Informations and abstract
Keywords: Legal Reasoning; Defeasibility; Over-Inclusiveness of Rules; Burden of Proof.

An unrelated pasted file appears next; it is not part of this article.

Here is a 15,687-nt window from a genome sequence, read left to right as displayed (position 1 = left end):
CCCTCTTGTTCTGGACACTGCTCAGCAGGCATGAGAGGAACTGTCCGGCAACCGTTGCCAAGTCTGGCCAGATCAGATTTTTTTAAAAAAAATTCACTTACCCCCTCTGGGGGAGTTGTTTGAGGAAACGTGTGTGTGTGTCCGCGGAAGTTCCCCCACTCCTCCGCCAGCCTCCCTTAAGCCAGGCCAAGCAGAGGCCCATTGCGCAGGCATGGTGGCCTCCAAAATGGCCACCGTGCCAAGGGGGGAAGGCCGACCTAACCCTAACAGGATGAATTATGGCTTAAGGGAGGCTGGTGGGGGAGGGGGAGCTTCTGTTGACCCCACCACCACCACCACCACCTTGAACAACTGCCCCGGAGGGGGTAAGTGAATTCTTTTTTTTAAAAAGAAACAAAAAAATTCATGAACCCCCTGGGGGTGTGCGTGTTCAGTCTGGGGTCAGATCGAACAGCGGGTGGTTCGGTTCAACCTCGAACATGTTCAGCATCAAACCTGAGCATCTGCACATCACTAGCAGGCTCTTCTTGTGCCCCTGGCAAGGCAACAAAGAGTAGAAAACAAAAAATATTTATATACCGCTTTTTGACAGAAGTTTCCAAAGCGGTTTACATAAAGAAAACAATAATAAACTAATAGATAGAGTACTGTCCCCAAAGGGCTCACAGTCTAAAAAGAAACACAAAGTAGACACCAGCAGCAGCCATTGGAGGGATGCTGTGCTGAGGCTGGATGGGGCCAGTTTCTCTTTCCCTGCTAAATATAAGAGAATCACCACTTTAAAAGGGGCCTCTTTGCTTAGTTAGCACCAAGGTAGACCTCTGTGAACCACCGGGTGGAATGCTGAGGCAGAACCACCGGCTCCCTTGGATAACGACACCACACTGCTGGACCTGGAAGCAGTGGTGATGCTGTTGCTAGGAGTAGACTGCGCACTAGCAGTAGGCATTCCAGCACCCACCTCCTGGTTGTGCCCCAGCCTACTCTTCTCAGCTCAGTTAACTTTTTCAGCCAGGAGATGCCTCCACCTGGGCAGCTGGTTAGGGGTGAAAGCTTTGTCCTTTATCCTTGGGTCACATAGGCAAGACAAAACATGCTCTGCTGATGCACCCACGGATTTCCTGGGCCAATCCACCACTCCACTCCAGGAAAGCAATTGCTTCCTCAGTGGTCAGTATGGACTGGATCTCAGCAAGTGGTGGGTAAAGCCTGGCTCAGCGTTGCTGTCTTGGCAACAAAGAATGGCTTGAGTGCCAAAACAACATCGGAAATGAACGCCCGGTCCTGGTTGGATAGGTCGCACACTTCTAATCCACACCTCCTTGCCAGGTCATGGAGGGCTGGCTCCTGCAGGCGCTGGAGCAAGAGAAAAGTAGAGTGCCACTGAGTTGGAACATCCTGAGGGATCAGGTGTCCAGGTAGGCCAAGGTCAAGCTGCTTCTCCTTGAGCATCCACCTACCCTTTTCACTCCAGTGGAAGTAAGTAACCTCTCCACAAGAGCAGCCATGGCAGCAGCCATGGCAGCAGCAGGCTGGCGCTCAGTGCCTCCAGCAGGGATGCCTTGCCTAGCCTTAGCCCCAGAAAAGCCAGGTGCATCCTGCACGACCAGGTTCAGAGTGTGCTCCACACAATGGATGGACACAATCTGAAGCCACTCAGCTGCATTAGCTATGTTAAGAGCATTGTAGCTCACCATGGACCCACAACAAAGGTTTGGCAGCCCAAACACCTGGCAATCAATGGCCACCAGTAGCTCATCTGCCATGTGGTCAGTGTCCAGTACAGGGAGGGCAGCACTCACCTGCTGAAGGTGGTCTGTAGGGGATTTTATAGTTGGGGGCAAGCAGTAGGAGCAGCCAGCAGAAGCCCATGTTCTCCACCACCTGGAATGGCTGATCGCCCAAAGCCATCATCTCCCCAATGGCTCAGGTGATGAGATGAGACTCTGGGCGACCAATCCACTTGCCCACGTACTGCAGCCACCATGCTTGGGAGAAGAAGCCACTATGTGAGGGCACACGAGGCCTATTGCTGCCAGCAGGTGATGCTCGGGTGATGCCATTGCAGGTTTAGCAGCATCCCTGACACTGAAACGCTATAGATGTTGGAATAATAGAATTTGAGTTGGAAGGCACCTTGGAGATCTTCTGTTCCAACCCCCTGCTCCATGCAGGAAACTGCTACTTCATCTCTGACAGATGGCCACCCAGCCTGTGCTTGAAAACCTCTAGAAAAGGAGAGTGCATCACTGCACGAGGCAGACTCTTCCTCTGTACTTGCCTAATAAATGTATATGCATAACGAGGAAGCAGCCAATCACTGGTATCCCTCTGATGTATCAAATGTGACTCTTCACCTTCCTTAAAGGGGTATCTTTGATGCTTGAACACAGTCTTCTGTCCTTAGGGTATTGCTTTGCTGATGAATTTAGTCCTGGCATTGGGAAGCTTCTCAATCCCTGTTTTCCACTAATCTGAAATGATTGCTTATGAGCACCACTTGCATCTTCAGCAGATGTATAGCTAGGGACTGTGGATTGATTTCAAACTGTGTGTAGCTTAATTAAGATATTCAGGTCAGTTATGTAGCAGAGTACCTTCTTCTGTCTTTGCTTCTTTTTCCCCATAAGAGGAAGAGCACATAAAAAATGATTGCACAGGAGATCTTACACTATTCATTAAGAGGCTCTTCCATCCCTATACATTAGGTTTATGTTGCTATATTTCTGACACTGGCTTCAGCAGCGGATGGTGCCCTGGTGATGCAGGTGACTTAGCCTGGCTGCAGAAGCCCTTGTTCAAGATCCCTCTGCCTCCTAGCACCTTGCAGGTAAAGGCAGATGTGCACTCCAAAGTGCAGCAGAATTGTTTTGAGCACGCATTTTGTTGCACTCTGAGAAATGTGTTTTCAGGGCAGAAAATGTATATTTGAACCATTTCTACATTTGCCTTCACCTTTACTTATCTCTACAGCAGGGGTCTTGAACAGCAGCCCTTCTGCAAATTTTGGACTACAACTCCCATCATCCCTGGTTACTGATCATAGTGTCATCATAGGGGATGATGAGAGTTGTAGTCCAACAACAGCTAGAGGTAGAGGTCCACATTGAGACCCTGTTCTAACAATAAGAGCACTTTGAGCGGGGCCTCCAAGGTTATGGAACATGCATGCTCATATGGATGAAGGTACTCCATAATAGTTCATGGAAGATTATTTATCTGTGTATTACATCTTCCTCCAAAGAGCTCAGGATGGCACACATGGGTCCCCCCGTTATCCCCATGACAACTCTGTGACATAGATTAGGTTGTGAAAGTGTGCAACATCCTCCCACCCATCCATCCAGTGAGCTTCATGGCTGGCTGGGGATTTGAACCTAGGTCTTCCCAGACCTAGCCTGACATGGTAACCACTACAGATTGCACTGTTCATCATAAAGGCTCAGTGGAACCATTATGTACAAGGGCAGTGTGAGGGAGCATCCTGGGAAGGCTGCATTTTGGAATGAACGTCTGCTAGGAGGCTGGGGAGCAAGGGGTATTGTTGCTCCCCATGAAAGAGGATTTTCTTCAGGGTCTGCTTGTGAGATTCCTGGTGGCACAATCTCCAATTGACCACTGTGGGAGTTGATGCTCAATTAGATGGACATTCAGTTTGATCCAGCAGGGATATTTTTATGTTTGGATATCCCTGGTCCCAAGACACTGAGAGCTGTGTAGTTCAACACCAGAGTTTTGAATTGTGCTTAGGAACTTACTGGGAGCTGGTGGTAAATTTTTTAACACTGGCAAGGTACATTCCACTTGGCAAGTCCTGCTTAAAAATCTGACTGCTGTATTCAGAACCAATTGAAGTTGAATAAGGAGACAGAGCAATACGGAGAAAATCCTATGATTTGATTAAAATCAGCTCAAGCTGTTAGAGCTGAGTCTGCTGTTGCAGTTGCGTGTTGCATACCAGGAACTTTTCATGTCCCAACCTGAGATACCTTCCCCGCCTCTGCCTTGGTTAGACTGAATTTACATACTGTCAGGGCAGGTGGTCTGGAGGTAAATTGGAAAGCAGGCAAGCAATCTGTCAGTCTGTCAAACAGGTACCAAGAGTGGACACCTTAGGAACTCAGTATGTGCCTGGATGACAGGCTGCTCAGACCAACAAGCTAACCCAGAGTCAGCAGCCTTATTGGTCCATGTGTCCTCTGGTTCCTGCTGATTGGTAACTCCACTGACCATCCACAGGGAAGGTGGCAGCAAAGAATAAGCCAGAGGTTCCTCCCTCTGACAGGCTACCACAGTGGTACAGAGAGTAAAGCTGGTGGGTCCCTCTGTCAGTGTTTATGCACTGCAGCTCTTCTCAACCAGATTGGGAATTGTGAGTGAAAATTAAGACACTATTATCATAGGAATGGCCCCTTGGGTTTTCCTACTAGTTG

The formalistic conception of law and legal reasoning presented by Frederick Schauer in "Thinking like a Lawyer" seems at odds with a widely discussed topic regarding legal rules and legal reasoning: their "defeasible" character. This paper will introduce an analysis of the strong thesis that all legal rules are "substantially defeasible" through the evaluation of Schauer's ideas on the over-inclusive character of rules. The theses that will be maintained are basically four: first, that the differences between over-inclusiveness and defeasibility are broader than those Schauer acknowledges; second, that substantial defeasibility has the consequence of turning rules into useless tools for practical reasoning; third, that there is at least another interesting application of the idea of defeasibility in law, connected with the burden of proof, that shall be labeled "procedural defeasibility", and fourth, that even in case we had reasons to accept the strong thesis of substantial defeasibility, the admission of the central idea of procedural defeasibility lessens the problematic consequences of the first.